I Can Count on Good Care
Kathy Blom was diagnosed with Diabetes in 1956 when she was 9 years old. It’s a time she remembers in surprising detail considering how young she was.
“I remember intense thirst and going to the bathroom a lot,” said Kathy. “Then there was the night when I was so violently ill. My parents contacted the doctor and they were told to get me to Blank in Des Moines right away.”
By the time everyone figured out what was wrong with Kathy she was almost in a coma from having such high blood sugar. Her veins had collapsed and she had lost her ability to feel pain as the nurses tried multiple times to find useable veins. She was in the hospital for about a month.
“It was such a different time then,” said Kathy. “Can you believe they used an orange to teach me how to give myself an injection? I had no concept of what my life would be like… an orange? That’s just not how it is.”
Back in Pella Kathy didn’t know any other children with diabetes. When her parents sent her to a camp in Nebraska she finally met others her age with a similar diagnosis.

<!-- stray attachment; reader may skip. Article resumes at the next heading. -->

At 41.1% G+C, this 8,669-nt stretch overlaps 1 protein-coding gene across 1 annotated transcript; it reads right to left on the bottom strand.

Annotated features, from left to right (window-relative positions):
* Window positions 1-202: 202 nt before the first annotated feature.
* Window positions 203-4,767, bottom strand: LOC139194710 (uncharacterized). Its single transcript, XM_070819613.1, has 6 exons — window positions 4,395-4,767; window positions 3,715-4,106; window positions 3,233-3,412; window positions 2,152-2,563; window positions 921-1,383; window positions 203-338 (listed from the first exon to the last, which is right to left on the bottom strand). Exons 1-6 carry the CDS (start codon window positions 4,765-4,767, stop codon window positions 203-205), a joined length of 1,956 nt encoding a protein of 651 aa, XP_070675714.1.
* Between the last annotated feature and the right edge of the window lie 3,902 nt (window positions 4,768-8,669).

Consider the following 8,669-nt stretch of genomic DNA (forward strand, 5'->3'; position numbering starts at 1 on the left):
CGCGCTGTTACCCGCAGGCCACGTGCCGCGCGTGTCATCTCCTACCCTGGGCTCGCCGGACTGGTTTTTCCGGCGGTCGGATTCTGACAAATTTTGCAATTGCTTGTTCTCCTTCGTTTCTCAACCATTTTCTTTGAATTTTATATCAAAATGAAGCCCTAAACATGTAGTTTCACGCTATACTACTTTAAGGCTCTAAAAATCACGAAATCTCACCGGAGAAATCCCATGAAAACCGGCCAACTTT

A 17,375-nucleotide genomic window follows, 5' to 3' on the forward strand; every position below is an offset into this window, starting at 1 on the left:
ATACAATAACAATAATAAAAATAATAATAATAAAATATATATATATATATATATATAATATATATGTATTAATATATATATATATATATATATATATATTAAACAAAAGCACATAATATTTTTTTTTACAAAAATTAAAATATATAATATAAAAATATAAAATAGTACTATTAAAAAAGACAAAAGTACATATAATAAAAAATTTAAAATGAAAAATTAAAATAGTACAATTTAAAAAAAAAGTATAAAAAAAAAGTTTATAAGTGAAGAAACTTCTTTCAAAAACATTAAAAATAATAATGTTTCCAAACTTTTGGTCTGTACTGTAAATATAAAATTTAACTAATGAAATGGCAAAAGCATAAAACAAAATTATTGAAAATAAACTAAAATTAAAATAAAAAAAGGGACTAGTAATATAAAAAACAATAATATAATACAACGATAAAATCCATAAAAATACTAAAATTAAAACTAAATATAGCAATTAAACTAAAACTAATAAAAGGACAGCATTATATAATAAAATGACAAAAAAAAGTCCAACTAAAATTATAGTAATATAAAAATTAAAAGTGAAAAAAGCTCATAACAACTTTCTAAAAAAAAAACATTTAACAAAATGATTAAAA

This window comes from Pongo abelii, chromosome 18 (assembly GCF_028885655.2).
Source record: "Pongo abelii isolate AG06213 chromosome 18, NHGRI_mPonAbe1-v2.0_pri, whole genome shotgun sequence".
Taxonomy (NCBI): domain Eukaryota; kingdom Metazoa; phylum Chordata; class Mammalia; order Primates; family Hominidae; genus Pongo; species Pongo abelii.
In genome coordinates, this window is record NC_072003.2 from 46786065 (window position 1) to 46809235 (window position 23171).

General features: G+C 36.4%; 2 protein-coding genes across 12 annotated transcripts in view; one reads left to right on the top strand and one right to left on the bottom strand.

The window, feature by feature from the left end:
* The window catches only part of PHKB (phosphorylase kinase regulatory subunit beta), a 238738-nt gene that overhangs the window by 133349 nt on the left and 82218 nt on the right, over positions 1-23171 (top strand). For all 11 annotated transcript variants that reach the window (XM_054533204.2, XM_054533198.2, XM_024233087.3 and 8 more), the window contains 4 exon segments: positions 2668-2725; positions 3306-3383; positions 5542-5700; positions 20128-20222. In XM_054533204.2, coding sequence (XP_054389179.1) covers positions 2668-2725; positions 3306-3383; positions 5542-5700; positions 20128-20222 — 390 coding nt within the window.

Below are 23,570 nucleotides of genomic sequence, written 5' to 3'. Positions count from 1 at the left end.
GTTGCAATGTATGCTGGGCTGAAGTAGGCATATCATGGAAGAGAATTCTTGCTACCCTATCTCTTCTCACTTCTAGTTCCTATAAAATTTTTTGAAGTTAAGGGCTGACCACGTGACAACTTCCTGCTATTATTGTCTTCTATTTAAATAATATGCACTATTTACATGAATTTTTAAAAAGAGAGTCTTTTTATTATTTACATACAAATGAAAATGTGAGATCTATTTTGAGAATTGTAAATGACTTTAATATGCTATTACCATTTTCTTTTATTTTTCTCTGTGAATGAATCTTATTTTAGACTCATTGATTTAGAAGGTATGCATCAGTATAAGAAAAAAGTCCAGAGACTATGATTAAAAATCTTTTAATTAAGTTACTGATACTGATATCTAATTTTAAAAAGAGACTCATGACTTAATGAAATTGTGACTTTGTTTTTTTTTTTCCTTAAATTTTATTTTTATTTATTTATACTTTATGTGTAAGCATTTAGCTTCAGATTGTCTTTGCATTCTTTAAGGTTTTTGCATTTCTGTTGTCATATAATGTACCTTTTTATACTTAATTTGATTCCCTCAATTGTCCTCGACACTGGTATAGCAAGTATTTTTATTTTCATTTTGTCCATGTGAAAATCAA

Kathy says that the dietary restrictions back then were very stringent. All sugar was all bad. “Now people know better and things are more flexible,” said Kathy.
Diet recommendations are just a small piece of what has changed in treatment over the years according to Kathy.
“When I was young, I only knew what my blood sugar was when I was getting it tested in the hospital lab,” said Kathy. She goes on to explain a process of testing that involved dropping a fizzy tablet into urine making it turn color. “Red meant it was too high and blue meant it was too low. But it didn’t show how high or how low. Really, you still knew nothing,” said Kathy. “The test tape was another small improvement. It wasn’t any more accurate, but at least it was more convenient.”
Home glucose testing gives true numbers and better options for handling the disease, according to Kathy. “We finally got a real number that we could act upon instead of a vague color chart.”
The long-term effects of having diabetes have taken their toll on Kathy’s body. With that, she counts on her instincts and her health care team. “They are outstanding at what they do,” said Kathy of the Diabetes Management team at Pella Regional. “I’ve met with many, many caregivers over the years so my bar of expectations is very high. But their caring and knowledge is so valuable.”
She goes on to explain that her experiences as a while have been terrific at Pella Regional. “I can count on good care here,” said Kathy.